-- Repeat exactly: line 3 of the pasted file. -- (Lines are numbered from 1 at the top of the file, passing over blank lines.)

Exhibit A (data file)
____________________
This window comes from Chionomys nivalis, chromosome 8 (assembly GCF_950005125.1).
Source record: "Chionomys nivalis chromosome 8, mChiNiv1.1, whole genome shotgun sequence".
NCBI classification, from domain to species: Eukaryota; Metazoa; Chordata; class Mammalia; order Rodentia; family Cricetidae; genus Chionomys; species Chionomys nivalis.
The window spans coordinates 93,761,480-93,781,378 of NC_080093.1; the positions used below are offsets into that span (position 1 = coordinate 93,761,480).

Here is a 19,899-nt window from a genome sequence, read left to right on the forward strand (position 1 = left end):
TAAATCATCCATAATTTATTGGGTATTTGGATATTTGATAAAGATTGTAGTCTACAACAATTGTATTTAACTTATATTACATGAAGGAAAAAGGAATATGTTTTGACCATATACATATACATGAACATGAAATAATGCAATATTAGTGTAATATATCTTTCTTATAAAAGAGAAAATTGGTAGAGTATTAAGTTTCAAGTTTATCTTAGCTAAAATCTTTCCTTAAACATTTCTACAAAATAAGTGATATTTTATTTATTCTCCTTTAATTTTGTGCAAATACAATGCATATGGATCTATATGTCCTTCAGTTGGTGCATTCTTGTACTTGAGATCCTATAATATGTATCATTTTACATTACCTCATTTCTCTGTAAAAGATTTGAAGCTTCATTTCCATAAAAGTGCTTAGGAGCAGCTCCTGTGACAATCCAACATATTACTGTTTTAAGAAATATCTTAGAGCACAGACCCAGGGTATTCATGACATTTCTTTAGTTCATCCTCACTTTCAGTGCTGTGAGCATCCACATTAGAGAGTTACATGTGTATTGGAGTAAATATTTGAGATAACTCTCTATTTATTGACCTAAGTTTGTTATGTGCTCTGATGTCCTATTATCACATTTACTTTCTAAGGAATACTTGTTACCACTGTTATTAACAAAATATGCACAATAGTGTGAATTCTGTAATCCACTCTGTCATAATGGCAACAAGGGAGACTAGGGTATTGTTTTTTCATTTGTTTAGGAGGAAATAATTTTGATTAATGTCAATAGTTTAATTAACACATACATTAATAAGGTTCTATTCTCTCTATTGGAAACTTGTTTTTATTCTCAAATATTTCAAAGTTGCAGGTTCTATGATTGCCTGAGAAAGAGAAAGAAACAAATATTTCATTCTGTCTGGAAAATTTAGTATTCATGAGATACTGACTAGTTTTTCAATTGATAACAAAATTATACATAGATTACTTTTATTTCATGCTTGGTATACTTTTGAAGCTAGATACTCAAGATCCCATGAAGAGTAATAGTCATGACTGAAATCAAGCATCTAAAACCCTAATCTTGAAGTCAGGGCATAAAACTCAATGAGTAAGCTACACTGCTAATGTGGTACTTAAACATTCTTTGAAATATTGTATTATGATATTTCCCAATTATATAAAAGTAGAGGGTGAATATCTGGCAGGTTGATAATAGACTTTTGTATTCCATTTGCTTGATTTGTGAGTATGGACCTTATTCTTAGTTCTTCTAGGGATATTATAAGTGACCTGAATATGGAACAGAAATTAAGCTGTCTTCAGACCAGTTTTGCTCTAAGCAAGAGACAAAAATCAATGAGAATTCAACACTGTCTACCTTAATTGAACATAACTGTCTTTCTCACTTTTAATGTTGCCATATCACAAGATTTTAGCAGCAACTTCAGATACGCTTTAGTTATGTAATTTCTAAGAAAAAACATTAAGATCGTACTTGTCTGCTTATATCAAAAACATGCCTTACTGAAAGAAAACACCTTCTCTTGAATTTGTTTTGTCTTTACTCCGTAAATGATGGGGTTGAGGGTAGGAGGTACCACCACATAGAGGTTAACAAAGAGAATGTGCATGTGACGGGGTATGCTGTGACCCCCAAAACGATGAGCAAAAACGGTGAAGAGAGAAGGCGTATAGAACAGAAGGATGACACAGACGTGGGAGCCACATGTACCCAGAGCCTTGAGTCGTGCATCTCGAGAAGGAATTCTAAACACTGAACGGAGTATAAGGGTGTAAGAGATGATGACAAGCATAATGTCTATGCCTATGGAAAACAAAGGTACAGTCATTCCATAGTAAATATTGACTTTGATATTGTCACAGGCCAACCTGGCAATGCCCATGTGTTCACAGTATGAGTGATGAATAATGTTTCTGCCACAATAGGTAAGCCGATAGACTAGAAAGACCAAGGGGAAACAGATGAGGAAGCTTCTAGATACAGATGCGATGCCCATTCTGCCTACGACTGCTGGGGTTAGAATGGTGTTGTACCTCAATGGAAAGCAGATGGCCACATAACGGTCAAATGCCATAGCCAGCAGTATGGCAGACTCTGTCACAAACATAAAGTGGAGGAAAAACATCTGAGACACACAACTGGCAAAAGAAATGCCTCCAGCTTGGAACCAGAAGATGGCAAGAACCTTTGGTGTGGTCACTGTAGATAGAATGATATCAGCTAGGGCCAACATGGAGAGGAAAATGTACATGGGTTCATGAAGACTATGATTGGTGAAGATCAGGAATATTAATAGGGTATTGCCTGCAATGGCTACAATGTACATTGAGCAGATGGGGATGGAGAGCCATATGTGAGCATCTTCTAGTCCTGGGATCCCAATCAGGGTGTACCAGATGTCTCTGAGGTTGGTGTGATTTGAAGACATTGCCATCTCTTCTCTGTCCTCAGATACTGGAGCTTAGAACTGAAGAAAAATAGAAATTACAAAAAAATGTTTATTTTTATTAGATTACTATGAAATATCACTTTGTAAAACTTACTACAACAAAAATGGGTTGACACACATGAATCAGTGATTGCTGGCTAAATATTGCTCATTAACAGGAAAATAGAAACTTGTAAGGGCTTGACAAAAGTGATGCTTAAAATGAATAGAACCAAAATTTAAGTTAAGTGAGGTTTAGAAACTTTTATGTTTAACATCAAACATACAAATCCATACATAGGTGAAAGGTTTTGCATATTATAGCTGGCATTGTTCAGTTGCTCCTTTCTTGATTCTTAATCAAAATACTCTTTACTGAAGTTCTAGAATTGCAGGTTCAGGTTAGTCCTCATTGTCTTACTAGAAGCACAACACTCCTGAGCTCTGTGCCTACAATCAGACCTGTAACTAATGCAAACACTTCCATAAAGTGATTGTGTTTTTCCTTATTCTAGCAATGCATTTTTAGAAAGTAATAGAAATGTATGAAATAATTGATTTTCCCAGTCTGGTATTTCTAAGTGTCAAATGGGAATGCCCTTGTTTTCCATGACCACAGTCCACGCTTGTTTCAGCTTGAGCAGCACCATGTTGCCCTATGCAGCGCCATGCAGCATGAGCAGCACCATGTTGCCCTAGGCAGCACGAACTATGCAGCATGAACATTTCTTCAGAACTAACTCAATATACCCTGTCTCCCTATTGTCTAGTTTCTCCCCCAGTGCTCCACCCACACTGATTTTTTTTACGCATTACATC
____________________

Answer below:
NCBI classification, from domain to species: Eukaryota; Metazoa; Chordata; class Mammalia; order Rodentia; family Cricetidae; genus Chionomys; species Chionomys nivalis.